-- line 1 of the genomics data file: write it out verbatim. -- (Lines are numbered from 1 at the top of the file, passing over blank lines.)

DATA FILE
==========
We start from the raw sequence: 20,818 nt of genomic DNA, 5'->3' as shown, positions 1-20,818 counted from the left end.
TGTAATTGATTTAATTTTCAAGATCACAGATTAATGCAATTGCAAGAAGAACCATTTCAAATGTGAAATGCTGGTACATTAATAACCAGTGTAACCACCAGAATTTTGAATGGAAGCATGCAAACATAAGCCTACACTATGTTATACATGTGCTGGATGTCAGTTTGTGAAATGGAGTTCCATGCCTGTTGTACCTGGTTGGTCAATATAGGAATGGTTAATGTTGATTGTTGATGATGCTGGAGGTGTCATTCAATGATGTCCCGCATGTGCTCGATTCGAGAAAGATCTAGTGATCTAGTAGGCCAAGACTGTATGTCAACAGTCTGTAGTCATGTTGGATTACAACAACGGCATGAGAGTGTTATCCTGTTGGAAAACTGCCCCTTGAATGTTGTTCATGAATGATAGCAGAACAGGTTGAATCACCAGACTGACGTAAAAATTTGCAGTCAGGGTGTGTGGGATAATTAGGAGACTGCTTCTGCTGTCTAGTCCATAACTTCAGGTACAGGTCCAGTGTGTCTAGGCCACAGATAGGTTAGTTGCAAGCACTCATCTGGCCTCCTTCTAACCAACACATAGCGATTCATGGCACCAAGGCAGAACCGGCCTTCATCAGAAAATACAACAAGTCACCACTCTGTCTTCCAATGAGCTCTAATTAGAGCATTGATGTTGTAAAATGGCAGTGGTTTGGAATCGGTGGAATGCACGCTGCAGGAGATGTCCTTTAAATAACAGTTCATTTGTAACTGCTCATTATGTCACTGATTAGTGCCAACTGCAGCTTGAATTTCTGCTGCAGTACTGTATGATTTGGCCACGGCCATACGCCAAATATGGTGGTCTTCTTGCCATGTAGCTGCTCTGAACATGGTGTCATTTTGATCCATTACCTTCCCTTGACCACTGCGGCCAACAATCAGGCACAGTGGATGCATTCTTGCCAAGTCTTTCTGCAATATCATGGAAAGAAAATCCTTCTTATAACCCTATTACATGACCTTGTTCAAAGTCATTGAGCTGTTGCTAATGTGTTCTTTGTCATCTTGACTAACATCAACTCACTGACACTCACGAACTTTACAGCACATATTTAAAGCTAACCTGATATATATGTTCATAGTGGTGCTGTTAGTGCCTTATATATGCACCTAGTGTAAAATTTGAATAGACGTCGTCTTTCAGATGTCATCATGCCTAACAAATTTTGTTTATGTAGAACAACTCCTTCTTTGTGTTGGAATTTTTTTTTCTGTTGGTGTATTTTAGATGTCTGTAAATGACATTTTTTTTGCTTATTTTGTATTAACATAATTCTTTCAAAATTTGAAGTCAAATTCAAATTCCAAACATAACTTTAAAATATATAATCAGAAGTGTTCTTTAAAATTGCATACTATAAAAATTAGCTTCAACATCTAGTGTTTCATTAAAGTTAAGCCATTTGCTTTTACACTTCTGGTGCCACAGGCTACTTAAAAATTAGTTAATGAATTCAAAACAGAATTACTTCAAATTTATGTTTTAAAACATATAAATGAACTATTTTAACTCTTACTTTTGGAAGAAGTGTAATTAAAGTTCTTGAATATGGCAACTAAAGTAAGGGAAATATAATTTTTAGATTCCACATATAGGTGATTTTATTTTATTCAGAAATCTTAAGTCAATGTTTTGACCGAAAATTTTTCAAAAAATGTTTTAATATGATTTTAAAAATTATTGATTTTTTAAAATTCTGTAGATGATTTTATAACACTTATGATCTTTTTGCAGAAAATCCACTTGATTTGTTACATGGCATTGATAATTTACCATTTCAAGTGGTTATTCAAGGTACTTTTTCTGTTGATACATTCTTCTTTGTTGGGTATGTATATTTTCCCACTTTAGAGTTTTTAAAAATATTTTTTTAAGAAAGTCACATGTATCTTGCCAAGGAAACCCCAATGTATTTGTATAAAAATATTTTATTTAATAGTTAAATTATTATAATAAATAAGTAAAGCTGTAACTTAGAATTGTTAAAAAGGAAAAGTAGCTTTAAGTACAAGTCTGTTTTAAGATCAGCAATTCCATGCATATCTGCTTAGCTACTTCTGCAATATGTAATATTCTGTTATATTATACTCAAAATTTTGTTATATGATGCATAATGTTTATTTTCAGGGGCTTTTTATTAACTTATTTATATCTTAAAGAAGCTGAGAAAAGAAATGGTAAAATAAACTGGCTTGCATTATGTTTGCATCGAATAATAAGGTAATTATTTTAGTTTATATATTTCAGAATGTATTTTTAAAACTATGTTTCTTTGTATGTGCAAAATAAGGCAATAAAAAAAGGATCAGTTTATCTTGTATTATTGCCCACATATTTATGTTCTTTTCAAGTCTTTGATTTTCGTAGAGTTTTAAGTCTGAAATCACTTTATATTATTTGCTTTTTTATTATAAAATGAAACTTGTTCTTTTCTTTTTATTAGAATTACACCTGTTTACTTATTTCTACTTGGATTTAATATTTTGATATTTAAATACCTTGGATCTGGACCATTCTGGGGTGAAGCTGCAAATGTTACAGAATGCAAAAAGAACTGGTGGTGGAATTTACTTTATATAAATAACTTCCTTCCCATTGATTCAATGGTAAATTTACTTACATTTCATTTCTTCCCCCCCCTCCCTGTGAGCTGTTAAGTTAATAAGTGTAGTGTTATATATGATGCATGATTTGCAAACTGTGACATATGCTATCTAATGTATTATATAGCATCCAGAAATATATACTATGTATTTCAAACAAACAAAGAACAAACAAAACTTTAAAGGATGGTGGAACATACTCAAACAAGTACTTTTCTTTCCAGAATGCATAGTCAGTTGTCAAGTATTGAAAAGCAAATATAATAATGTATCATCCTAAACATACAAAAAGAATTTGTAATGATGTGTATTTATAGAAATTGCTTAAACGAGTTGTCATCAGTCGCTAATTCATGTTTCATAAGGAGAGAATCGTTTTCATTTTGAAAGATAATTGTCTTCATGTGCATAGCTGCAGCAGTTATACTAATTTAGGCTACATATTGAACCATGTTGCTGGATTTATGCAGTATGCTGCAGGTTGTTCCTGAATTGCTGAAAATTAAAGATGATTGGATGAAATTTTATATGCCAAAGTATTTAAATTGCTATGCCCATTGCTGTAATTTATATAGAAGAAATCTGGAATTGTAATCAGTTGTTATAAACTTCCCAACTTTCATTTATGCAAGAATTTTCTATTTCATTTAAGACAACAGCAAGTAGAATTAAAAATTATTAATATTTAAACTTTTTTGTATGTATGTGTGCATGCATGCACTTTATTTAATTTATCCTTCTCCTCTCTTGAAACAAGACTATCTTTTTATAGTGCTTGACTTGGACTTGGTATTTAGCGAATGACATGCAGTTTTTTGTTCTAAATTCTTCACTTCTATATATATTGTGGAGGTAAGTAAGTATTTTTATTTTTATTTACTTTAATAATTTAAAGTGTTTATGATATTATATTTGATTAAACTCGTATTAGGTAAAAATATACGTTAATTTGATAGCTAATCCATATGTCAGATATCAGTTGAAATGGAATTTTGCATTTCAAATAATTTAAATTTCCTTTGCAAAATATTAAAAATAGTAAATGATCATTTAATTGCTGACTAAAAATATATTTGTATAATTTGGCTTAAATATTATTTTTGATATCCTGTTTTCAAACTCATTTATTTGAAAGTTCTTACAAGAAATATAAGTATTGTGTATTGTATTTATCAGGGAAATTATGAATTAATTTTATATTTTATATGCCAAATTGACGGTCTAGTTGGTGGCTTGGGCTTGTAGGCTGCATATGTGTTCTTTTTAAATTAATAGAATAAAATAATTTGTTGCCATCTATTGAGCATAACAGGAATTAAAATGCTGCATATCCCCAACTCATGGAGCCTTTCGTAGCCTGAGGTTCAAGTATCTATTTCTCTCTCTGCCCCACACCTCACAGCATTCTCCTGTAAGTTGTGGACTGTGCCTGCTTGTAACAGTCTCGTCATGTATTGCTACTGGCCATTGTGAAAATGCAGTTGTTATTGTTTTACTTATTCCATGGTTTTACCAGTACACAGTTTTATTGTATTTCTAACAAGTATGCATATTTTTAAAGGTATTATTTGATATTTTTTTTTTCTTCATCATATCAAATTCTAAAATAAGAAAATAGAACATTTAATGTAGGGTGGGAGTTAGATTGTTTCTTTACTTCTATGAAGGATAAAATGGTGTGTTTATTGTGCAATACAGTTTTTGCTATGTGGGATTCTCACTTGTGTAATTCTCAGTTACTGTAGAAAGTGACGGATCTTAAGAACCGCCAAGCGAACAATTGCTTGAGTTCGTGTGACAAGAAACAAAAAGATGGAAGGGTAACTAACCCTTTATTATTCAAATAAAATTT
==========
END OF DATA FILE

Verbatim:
We start from the raw sequence: 20,818 nt of genomic DNA, 5'->3' as shown, positions 1-20,818 counted from the left end.